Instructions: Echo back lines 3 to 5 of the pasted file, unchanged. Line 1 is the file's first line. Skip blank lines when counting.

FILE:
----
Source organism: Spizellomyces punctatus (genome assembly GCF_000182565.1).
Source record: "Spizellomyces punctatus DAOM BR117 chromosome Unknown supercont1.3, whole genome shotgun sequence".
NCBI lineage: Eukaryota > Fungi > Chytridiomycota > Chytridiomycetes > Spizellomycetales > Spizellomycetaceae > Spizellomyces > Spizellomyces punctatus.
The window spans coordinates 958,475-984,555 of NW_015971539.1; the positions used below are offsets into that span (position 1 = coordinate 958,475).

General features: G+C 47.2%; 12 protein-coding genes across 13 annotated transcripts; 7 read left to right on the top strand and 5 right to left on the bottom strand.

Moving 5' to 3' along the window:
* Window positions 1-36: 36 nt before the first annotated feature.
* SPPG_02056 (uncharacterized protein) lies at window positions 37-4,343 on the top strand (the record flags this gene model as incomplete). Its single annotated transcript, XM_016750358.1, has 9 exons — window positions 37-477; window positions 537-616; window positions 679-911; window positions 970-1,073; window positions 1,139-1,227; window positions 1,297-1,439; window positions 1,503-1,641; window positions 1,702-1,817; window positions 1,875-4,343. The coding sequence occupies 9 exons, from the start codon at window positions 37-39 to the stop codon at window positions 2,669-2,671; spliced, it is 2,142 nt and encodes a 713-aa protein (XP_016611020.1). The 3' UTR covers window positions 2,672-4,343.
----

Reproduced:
NCBI lineage: Eukaryota > Fungi > Chytridiomycota > Chytridiomycetes > Spizellomycetales > Spizellomycetaceae > Spizellomyces > Spizellomyces punctatus.
The window spans coordinates 958,475-984,555 of NW_015971539.1; the positions used below are offsets into that span (position 1 = coordinate 958,475).

General features: G+C 47.2%; 12 protein-coding genes across 13 annotated transcripts; 7 read left to right on the top strand and 5 right to left on the bottom strand.